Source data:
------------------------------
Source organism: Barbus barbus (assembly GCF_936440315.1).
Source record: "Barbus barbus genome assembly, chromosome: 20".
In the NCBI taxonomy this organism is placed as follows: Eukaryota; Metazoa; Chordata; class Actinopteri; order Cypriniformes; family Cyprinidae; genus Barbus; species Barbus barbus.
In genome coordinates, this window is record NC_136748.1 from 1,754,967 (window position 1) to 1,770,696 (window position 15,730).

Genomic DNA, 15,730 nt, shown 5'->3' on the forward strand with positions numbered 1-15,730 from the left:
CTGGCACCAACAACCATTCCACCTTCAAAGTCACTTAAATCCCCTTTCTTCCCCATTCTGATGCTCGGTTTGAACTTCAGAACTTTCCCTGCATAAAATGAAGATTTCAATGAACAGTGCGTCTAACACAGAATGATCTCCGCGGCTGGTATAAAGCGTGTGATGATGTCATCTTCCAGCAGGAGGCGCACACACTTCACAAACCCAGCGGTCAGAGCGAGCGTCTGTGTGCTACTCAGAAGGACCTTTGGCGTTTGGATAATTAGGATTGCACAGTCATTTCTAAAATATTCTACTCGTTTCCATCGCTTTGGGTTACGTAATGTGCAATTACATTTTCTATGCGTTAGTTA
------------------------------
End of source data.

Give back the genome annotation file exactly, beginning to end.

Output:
Source organism: Barbus barbus (assembly GCF_936440315.1).
Source record: "Barbus barbus genome assembly, chromosome: 20".
In the NCBI taxonomy this organism is placed as follows: Eukaryota; Metazoa; Chordata; class Actinopteri; order Cypriniformes; family Cyprinidae; genus Barbus; species Barbus barbus.
In genome coordinates, this window is record NC_136748.1 from 1,754,967 (window position 1) to 1,770,696 (window position 15,730).

Genomic DNA, 15,730 nt, shown 5'->3' on the forward strand with positions numbered 1-15,730 from the left:
CTGGCACCAACAACCATTCCACCTTCAAAGTCACTTAAATCCCCTTTCTTCCCCATTCTGATGCTCGGTTTGAACTTCAGAACTTTCCCTGCATAAAATGAAGATTTCAATGAACAGTGCGTCTAACACAGAATGATCTCCGCGGCTGGTATAAAGCGTGTGATGATGTCATCTTCCAGCAGGAGGCGCACACACTTCACAAACCCAGCGGTCAGAGCGAGCGTCTGTGTGCTACTCAGAAGGACCTTTGGCGTTTGGATAATTAGGATTGCACAGTCATTTCTAAAATATTCTACTCGTTTCCATCGCTTTGGGTTACGTAATGTGCAATTACATTTTCTATGCGTTAGTTA